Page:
How to help avoid conflict with your teens when limiting screen time?
Teenagers are spending more time on their phones and computers than ever before — and so is everyone else. Whether or not they’ll admit it, teens look to their parents as role models and many modern parents are setting the example that it’s not OK to be bored. Overall, it’s how your teens use their devices that matter most. Here’s how to avoid conflict with your teens when setting screen time boundaries.
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Why are teens on their phones so often?
Before talking about limiting screen time, it’s essential to understand why adolescents spend so much time on their devices. Approaching the discussion from a place of empathy can increase your chances of getting through to your child. Here’s why teenagers seem to be online constantly:
- Much of their homework — and even entire classes — is online. Since the pandemic, online courses and jobs have become much more common.
- Smartphones are an aggregation of valuable tools nearly everyone uses, regardless of age — calculators, calendars, newspapers, cameras, voice recorders, and music players. Instead of buying these items, teenagers are using the digital ones provided to them, which are all conveniently in one location.
- They grew up online. Teenagers don’t view the internet through the same lens of distrust and fear of security threats many adults do.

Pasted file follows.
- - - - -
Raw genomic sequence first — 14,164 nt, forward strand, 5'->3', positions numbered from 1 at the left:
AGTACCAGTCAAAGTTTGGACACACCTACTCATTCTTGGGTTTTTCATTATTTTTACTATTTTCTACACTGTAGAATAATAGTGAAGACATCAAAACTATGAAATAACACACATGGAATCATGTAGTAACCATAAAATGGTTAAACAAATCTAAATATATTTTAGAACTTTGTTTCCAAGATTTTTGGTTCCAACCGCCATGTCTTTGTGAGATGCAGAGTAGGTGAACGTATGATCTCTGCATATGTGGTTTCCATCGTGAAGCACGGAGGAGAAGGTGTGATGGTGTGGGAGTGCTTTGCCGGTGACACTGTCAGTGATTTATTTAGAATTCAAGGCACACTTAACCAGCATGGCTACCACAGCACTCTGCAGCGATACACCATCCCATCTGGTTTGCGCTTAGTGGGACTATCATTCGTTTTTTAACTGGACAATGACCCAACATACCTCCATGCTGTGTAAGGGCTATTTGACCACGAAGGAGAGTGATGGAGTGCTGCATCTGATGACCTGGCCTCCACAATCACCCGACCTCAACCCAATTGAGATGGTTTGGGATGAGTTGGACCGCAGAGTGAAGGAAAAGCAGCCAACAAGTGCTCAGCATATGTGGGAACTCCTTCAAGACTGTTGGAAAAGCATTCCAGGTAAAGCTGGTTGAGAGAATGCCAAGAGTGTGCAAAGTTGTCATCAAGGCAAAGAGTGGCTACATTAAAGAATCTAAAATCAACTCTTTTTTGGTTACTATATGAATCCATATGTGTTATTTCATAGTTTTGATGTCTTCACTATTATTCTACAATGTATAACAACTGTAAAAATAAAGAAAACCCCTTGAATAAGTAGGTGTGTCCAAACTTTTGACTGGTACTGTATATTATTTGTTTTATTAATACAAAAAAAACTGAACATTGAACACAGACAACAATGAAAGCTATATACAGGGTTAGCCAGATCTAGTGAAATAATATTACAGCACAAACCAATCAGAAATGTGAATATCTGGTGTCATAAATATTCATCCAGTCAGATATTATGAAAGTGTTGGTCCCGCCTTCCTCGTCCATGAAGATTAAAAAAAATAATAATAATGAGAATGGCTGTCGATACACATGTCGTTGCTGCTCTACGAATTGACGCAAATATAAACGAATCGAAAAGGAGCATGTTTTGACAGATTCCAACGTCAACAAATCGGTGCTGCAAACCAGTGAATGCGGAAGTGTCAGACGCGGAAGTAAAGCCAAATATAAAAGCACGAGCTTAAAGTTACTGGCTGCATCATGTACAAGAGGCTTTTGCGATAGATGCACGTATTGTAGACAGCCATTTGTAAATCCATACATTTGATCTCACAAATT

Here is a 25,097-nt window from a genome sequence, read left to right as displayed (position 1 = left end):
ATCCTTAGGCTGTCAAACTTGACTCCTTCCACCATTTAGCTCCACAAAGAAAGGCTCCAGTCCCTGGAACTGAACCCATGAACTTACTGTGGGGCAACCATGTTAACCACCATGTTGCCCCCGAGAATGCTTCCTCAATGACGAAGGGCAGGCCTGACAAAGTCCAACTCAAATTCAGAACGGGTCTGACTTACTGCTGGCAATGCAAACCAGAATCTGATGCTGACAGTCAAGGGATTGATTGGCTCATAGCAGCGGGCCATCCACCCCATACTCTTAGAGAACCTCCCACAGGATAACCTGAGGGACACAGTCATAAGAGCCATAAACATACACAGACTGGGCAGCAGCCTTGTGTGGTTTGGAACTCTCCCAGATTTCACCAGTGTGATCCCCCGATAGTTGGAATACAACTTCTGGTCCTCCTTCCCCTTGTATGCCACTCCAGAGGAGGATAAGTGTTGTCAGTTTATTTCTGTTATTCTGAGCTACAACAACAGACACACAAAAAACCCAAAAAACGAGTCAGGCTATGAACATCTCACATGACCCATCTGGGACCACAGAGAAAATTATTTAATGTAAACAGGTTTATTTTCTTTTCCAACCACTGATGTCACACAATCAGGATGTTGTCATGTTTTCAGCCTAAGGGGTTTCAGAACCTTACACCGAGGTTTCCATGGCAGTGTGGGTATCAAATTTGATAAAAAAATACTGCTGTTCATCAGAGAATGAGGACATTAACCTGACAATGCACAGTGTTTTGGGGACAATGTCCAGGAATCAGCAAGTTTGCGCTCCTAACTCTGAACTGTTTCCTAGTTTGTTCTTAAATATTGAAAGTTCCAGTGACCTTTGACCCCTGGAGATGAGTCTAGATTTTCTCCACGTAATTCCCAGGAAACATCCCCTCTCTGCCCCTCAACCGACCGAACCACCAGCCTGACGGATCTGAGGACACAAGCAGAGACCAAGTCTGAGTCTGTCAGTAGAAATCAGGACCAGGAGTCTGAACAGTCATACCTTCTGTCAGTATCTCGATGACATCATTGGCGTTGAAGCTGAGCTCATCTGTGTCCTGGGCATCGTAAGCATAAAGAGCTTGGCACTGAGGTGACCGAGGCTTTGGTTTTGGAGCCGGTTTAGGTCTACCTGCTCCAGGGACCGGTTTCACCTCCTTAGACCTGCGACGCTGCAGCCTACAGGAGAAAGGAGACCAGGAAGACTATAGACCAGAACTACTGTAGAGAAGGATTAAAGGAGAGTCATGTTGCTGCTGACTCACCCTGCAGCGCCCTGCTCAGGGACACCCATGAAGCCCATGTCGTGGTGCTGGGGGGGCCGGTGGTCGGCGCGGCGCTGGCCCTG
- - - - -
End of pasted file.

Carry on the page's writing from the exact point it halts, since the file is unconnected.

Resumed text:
- They’re socializing with their friends. Online hangouts became especially prevalent during the pandemic. Plus, many teenagers don’t have their driver’s licenses yet, so it’s hard to get together with friends if they live far away from each other.
- They’re curious about the world and want to learn about new foods, sexuality, other languages, foreign cultures, and different opinions. Lacking the independence to travel on their own, they virtually visit places they’ve never seen in person.
- They don’t have a job yet, so they fill their idle time by watching videos and reading books.
- Teenagers want to foster a sense of independence from their parents by doing things independently, including withdrawing into their rooms.
- Some teenagers are bored, lonely, anxious, or depressed. Their generation is exposed to constant bad news and is expected to address massive problems like climate change, plastic consumption, international conflicts, and women’s rights.
- Everyone else at home — including their parents — spends the day checking their phones.
- Malls and other brick-and-mortar stores are closing down. Teens can shop for clothes, decor, concert tickets, and more online.
- They’re seeking validation on social media or directly from their friends. This behavior isn’t unique to the current generation — a hallmark of adolescence is trying to fit in with peers and appear more grown-up than they are.
Now that you better understand your child, here’s how to avoid conflict when broaching the subject of limited screen time.
Telling a teenager they can’t have a phone anymore is a surefire way to make them rebel. But being too lax and giving them unlimited access to devices means they won’t develop properly.